Billy's Blog

On Billy's Blog, Billy Hurley, Digital Editorial Manager, writes stories about new and innovative achievements in design engineering, from industrial robots and autonomous vehicles to 3D printers and see-through solar cells. Along with other Tech Briefs writers and editors, Billy shares his opinions, poses questions to readers, and finds the fun, interesting, and unexpected stories behind today's leading-edge inventions.

Inspired by the squid's color-changing chromatophore, Rutgers engineers set out to create an artificial one.
The non-contact method of curing leads to adhesives that can be activated on demand.
In a roundtable presentation at the virtual CES 2021, panelists said the COVID-19 pandemic has changed driving patterns and consumer preferences – and that those shifts are here to stay.
A survey of over 170 experts assessed the opportunities and challenges that drones, robots, and autonomous systems could have for urban nature and green spaces.
The sensor is able to detect ice formation far before you can see it occurring on a surface.
Blog: Robotics, Automation & Control
A Spiraling Robotic Gripper 'Twines' Like a Plant

As engineering professor Mable Fok saw how the pole beans in her garden wrapped tightly around any objects nearby, she had an idea:

What if a robotic gripper could do the same...

UW doctoral student Melanie Anderson explains how to make an autonomous 'Smellicopter' to navigate toward smells.
Blog: Photonics/Optics
How to Choose an Optical Filter
Optical interference filters are critical to the overall performance of machine vision applications. So how do you select the right one?
An Israel-based company called Eviation is working on an all-electric aircraft known as "Alice." Will it match the speeds of a jet?
By jumpstarting electrons, a team at Washington University in St. Louis has developed sensors that can power themselves for more than a year.
The model analyzes three factors that drive infection risk: where people go in the course of a day; how long they linger; and how many other people are visiting the same place at the same time.
A new material is especially effective at absorbing indoor light and converting it into usable energy.
The RepelWrap inventors explain why their product is especially valuable as the world confronts a pandemic like COVID-19.
The great tasks of retrieving samples and flying a helicopter on Mars requires a number of small parts — specifically motors and drives.
The soil microbial fuel cells produce energy to filter enough water for a person’s daily needs, with potential to increase scale.
Purdue University innovators are taking cues from the spider to develop 3D photodetectors for biomedical imaging.
Blog: Manufacturing & Prototyping
Woodworking, Simplified: New Software Aids in Design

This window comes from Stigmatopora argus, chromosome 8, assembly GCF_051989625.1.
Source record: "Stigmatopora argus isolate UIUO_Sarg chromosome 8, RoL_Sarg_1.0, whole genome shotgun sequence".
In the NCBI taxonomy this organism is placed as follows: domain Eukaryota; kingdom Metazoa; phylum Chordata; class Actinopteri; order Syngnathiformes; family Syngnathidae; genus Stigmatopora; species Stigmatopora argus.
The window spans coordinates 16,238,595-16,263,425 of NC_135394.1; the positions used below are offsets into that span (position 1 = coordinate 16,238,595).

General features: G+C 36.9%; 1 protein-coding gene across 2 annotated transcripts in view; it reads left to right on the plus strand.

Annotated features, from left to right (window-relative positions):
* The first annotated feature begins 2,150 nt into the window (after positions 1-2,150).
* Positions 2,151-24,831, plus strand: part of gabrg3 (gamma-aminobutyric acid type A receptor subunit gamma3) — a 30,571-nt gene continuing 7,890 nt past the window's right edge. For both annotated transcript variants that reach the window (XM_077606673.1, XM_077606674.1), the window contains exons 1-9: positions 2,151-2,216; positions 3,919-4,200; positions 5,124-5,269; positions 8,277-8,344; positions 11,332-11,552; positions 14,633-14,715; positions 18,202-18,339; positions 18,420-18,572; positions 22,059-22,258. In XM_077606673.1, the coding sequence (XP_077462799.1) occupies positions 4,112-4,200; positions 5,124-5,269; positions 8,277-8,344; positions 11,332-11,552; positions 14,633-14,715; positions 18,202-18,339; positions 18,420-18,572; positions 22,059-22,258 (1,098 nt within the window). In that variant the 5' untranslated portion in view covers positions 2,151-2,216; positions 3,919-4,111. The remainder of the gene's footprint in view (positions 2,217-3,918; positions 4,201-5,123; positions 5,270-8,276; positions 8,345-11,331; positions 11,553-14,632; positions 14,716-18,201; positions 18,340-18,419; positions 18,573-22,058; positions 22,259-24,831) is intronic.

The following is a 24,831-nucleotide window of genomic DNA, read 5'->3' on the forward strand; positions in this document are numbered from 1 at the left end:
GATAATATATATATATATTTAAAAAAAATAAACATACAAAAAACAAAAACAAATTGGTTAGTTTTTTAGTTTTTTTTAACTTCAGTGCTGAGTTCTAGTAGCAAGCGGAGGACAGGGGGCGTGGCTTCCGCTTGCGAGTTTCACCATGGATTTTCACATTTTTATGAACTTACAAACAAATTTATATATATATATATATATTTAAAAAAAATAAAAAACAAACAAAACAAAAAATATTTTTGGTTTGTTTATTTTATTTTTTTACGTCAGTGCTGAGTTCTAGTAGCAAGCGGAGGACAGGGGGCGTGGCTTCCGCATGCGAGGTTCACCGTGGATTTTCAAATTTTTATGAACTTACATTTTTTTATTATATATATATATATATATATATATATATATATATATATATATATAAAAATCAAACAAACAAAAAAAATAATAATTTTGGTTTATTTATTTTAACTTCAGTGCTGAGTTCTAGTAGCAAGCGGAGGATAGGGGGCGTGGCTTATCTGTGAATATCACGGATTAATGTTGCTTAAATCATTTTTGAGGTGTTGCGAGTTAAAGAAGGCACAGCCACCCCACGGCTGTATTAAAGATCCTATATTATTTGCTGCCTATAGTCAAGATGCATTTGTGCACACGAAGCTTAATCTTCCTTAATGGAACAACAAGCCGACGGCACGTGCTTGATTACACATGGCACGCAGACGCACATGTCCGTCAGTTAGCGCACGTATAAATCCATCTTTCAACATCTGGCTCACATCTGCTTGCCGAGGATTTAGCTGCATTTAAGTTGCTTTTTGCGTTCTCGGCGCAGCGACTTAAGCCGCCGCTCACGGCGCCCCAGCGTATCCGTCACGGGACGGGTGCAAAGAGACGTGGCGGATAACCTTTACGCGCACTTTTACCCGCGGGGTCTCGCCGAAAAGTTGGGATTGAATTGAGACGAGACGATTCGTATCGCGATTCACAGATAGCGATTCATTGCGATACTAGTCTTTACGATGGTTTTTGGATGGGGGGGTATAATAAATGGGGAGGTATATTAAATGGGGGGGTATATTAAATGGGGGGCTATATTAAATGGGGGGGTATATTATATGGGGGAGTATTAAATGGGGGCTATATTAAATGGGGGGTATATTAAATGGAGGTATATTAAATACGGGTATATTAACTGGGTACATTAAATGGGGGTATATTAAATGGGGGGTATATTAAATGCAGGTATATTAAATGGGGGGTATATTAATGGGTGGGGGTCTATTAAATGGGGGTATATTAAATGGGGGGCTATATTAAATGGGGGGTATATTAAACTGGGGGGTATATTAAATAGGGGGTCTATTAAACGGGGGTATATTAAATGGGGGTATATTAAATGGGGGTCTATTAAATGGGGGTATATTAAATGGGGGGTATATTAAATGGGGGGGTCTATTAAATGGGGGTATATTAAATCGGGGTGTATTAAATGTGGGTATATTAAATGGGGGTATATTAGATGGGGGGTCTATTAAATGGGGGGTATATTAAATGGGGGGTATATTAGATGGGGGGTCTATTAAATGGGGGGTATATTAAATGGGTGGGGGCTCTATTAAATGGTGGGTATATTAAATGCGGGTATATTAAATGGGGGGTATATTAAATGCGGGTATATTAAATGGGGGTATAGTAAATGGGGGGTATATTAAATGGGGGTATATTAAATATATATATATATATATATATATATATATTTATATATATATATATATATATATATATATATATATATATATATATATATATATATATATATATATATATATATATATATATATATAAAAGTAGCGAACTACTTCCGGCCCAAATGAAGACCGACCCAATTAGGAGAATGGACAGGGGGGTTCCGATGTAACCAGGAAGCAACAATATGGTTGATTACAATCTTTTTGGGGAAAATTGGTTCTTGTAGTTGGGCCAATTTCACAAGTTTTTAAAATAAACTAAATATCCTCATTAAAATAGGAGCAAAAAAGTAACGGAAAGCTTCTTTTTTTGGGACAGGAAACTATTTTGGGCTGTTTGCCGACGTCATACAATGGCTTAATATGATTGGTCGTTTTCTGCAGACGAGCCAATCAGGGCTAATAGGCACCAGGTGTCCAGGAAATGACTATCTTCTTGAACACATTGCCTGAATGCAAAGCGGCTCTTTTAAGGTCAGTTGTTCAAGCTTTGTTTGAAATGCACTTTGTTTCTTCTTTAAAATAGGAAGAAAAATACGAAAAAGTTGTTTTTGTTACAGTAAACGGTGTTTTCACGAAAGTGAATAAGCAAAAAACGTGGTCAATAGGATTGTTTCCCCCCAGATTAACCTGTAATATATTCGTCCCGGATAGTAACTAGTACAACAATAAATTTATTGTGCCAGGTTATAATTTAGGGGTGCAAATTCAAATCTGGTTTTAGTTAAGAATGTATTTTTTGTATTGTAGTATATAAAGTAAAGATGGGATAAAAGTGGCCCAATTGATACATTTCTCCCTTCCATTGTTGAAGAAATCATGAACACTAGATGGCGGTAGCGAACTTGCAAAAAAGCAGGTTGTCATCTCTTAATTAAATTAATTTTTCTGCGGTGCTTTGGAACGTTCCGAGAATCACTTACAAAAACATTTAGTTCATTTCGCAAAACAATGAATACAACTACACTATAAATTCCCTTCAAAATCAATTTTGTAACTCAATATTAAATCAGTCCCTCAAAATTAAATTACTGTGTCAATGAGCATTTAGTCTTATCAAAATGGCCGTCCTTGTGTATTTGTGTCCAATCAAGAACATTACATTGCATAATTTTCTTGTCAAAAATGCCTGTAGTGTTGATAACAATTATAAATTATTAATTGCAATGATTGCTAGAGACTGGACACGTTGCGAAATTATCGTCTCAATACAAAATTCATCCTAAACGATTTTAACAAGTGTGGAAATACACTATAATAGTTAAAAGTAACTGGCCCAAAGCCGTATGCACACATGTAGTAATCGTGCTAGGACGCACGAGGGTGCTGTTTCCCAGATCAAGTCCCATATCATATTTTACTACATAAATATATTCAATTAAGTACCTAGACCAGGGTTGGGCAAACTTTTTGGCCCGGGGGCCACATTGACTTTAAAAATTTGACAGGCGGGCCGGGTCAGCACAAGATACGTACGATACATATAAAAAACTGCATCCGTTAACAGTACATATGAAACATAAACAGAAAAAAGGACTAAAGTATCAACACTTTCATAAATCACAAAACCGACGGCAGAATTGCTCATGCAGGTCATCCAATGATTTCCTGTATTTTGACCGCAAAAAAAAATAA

An interactive software being developed at the University of Tokyo allows architects and furniture makers with little experience in woodworking to to design and build structurally sound wood joints.
A reader asks, "For AV testing, what are the respective role of simulation, closed course, and public road testing?"
Blog: Robotics, Automation & Control
A Squid-Like Robot Swims, Untethered
A robot being tested at the University of California San Diego takes after an aquatic invertebrate that has a jet-like way moving through the water: The Squid.

University of Central Florida researchers are developing a human-like way for large machines to cool off and keep from overheating: Letting the machines "breathe."

Researcher Nina Mahmoudian is finding a new way for underwater robots to recharge and upload their data, and then go back out to continue exploring, without the need for human intervention.
A reader asks, "Will the public feel safe enough in an autonomous vehicle?"
Vanderbilt University engineers are proving that their elastic exosuit can provide relief for people doing the heavy lifting.
Thermal cameras detect heat radiation and can be used to identify the surface temperature of objects and people. So what's their limit, asks a reader.
A new composite from Oak Ridge National Laboratory (ORNL) increases the electrical current capacity of copper wires, providing a new material that can be scaled for use in ultra-efficient, power-dense electric vehicle traction motors.
New software from the Technical University of Munich (TUM) wants to predict all traffic possibilities, so that self-driving vehicles will never get into accidents.
As Brazil begins mass-producing a NASA-developed ventilator, a Tech Briefs reader asks why NASA didn't go open-source.
The new approach could help pave the way for smaller battery packs and greater driving range in electric vehicles.
A reader asks our expert: When it comes to autonomous vehicles, what’s best: Radar, LiDAR, or cameras?

Webcasts

Upcoming Webinars: Automotive

Electric-Vehicle Transmission Development Priorities

Upcoming Webinars: Medical

The Critical Role of Fiber Optic Temperature Sensors in Medical...

Upcoming Webinars: Manufacturing & Prototyping

Zinc Die Casting Concepts to Achieve Precision, Performance, and...

Upcoming Webinars: Test & Measurement

Radar Measurements: Triggering, Analysis, and Generation

Upcoming Webinars: Materials

Designing with Silicone for Space

Upcoming Webinars: Sensors/Data Acquisition

Developing Standards for Odor Sensors and Data

Videos